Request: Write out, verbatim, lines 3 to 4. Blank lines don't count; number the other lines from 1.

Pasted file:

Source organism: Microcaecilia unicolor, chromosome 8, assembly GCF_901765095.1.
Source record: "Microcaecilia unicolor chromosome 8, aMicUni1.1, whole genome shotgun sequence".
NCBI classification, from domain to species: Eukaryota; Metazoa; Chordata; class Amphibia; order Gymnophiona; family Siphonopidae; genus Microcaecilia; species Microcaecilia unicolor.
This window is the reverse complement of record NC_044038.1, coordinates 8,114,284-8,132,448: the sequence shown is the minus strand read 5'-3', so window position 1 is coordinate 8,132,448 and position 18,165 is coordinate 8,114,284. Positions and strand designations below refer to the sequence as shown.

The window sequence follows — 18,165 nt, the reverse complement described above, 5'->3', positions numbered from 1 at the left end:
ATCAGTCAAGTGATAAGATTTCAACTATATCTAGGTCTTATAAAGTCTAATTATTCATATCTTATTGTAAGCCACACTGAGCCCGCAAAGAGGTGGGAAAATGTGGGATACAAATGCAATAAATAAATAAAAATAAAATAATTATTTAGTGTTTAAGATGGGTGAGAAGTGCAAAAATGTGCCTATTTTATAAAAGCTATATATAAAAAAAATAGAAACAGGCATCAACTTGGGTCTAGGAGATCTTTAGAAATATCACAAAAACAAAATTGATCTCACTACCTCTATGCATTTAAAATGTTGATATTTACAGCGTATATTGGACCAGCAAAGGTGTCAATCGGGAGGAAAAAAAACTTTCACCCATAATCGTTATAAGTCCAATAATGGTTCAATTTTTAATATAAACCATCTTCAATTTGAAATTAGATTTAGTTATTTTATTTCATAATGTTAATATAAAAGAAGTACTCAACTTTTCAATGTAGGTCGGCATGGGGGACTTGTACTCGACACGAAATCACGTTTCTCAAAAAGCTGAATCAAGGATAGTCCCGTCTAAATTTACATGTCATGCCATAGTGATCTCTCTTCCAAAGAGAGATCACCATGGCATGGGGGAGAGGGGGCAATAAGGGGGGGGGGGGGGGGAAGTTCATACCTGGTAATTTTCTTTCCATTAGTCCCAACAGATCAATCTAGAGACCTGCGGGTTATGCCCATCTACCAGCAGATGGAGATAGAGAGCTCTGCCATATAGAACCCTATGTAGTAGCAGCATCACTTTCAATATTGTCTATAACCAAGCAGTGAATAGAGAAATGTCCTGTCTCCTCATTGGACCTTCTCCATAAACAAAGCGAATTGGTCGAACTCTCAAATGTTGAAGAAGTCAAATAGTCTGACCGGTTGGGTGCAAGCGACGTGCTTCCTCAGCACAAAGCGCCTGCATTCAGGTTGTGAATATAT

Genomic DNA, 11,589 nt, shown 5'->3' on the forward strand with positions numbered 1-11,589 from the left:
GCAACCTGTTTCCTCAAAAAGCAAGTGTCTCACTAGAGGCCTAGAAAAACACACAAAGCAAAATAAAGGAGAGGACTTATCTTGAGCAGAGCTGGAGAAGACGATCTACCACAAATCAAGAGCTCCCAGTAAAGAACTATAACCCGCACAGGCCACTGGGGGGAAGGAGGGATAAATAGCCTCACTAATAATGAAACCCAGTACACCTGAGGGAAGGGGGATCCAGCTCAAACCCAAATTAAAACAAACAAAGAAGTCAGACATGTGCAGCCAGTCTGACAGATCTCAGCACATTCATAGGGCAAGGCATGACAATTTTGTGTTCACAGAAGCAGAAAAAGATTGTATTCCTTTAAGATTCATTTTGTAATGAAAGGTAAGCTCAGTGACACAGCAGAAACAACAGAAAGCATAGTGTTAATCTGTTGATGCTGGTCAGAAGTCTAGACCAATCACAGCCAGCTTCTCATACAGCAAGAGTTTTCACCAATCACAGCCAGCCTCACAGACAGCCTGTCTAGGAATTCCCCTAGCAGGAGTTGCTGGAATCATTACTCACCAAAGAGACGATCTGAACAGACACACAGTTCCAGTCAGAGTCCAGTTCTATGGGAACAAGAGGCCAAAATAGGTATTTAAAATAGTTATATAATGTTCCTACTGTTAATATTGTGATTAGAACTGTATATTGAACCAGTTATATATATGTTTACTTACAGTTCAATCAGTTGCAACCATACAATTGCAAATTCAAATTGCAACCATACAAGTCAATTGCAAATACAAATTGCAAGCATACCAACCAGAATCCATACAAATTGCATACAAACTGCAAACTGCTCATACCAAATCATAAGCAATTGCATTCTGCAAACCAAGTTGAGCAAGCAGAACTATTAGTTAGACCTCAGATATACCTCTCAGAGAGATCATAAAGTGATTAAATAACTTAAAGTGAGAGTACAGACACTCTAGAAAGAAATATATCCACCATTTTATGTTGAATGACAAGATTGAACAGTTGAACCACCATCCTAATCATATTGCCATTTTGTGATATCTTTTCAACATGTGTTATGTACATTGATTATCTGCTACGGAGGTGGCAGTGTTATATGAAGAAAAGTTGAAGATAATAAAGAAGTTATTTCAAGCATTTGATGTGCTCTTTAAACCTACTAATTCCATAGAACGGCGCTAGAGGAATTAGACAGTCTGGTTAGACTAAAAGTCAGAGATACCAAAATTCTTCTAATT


NCBI classification, from domain to species: Eukaryota; Metazoa; Chordata; class Amphibia; order Gymnophiona; family Siphonopidae; genus Microcaecilia; species Microcaecilia unicolor.
This window is the reverse complement of record NC_044038.1, coordinates 8,114,284-8,132,448: the sequence shown is the minus strand read 5'-3', so window position 1 is coordinate 8,132,448 and position 18,165 is coordinate 8,114,284. Positions and strand designations below refer to the sequence as shown.